'PROG' is especially for programming activities, so when you have finished working on a procedure you must leave 'PROG' in order to progress to something else. Your current work is retained in temporary storage unless you discard it using 'QUIT', If you want to use your procedure straight away, you should 'EXIT' so that 'RUN' is automatically selected. Both 'QUIT' and 'EXIT' bring the current procedure name into the display with the activity indicator, so that you can change the name if you wish, or select another activity within 'PROG'.

When you leave 'PROG' the current procedure name is retained and displayed next time you select 'PROG' (unless you used 'QUIT', when the name is totally discarded).



Within a program you will want to use numbers. some of which are constants and can be written as numbers in the program, and some of which you will want to take different values each time the program is run. The latter kind is called a variable and is given a name consisting of a single letter of the alphabet. Organiser reserves a pigeon-hole in its memory for that variable, and each time a new value is assigned to the variable it puts the new value in the pigeon-hole. There is more about variables in chapter 14.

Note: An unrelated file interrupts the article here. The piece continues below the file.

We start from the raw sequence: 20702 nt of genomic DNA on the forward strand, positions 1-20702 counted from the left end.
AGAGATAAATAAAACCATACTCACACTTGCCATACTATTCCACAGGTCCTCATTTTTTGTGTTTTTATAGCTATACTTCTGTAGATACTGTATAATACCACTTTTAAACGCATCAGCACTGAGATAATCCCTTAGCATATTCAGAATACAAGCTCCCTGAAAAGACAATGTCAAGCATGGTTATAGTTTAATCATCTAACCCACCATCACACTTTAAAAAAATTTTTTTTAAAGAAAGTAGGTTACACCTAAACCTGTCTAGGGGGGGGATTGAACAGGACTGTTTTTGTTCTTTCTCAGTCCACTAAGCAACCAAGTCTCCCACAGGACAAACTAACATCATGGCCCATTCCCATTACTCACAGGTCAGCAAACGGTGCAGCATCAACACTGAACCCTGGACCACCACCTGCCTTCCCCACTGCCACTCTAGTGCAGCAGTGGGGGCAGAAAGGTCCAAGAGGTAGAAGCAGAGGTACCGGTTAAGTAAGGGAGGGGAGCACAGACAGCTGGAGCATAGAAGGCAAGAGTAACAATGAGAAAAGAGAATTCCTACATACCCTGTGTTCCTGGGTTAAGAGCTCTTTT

This is the input statement at POPL and causes the organiser to read a numeric value from the keyboard, and store it under the variable name specified. This statement can take two forms: one which just reads and stores the number you enter, and another which makes the Organiser display a message and wait for you to enter a number, and then read and store the input. Note that whenever Organiser prompts you to enter information you must do so and then press EXECUTE to make it continue.



makes the Organiser display a question mark and then wait for you to type a number and press EXECUTE. It then reads and stores that number under the name L.